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Continuous Delivery for .NET - Go 12.1 Adds Direct TFS Support

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Continuous Delivery for .NET - Go 12.1 Adds Direct TFS Support

· DevOps Zone ·
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The latest incremental release of Go, ThoughtWorks Studio's platform for automated build and continuous integration/delivery, has one major new feature that will bring DevOps-y goodness to a whole new ecosystem of developers.  I'm talking about .NET developers, and the new feature is direct support for Team Foundation Server (TFS) source control as a source of materials.

This means that Microsoft's push for the integration of its own DevOps-ified tools, like Microsoft Operations Manager (now integrated in VS11), might have some competition from outsiders like ThoughtWorks or UrbanCode, who specialize in making the build-test-deploy cycle painless.

From the PR and the Blog Story:

Users can trace deployments back to changesets in TFS. They can also compare pipelines to determine which TFS changesets get deployed.

“We’ve heard from numerous .Net development teams of their need for a improved software deployment process – from build to deployment. With this announcement, they have a very desirable alternative to TFS for builds”, said Chad Wathington, Vice President of Product for ThoughtWorks Studios. “In addition, these teams can have practical tool support for Continuous Delivery – enabling predictable, reliable, and repeatable deployment process.”  --Press Release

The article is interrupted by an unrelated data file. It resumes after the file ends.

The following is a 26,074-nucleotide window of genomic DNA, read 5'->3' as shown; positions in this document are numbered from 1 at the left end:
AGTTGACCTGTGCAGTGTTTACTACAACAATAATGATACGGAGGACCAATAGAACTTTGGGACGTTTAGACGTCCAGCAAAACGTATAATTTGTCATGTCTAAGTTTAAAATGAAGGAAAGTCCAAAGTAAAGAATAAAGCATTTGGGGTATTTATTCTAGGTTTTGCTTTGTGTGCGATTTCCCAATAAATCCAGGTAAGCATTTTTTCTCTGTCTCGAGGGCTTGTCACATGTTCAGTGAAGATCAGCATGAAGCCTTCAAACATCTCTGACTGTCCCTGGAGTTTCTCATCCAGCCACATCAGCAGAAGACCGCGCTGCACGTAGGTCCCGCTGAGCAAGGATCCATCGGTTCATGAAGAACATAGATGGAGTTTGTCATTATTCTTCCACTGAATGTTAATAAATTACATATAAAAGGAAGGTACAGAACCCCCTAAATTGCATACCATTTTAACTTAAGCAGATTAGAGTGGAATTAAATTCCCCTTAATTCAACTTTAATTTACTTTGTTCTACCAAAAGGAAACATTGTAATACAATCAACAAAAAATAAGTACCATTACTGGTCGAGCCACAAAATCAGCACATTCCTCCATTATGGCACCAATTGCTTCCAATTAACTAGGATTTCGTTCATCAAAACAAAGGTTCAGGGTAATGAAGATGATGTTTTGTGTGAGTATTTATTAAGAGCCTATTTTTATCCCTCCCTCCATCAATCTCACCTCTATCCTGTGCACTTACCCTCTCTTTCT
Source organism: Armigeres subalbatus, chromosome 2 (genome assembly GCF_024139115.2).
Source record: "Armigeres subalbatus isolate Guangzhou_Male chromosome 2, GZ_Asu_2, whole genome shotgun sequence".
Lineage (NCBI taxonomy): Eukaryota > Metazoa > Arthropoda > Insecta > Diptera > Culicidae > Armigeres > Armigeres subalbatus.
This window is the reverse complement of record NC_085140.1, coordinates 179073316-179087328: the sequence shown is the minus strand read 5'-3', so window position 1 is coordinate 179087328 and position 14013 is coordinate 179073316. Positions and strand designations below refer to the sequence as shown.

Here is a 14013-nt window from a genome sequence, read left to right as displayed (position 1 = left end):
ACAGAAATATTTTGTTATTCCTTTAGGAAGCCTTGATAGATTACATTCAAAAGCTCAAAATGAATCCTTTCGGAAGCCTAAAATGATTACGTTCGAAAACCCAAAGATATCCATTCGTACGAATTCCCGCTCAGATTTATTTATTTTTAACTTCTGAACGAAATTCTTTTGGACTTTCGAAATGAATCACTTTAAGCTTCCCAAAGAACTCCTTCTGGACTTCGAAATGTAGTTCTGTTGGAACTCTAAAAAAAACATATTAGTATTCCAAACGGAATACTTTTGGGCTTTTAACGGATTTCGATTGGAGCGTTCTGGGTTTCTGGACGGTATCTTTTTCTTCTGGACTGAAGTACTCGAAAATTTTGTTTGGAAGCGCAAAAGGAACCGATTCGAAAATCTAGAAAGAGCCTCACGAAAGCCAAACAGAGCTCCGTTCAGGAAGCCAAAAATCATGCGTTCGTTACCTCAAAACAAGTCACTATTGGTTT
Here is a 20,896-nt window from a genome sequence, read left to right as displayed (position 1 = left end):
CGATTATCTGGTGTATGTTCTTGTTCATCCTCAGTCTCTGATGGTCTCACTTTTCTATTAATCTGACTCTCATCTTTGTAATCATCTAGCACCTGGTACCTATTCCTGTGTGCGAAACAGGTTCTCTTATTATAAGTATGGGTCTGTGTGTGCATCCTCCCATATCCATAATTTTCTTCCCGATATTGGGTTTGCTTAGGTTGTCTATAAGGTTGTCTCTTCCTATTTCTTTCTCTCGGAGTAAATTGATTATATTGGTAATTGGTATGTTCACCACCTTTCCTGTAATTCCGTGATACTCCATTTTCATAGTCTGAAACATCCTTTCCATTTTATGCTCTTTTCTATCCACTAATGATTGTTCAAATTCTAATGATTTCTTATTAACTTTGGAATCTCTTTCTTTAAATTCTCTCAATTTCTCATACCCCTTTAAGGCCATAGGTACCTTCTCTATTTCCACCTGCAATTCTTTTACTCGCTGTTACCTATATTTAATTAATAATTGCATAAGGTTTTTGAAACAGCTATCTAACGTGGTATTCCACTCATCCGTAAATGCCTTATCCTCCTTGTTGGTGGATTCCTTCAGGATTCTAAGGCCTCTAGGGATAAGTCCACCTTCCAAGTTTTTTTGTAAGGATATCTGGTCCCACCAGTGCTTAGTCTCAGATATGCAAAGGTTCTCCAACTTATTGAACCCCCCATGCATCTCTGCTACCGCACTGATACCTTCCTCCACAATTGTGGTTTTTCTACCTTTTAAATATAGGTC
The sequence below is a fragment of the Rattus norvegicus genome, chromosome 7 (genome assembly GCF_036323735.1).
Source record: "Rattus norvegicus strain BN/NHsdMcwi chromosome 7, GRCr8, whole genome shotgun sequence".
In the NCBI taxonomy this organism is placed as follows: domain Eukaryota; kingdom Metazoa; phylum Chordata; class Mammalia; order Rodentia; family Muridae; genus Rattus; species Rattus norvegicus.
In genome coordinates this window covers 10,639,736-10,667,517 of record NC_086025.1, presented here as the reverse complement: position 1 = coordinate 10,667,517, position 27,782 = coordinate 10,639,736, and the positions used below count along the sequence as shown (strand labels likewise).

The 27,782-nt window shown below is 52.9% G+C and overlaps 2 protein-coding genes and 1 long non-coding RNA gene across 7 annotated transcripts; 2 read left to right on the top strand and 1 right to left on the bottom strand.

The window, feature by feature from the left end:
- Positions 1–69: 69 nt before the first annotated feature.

And these were some of the simple stages that take place specifically with the TFS integration.

  • The compile-build stage runs a job that executes MSBuild from a batch file.
  • Stage two, automated API testing, runs MSTest over the test library artifact produced by the compile-build stage. This stage is also configured with a job running a Custom Command that calls a batch file
  • The final stage, publish, uses TFS’s command line tool, tf.exe, to label the source tree using the value of GO_PIPELINE_LABEL. The value of the environment variable is passed in as a parameter.

If you've been following the releases of Go, you'll be asking yourself - "How did Go suddenly it version 12.x!?" Well, according to the PR, Go is going to have even more frequent releases with modular functionalites being added.  And so they adopted a new naming convention based on year, so 12 stands for 2012 and the .1 stands for the first release of this year.

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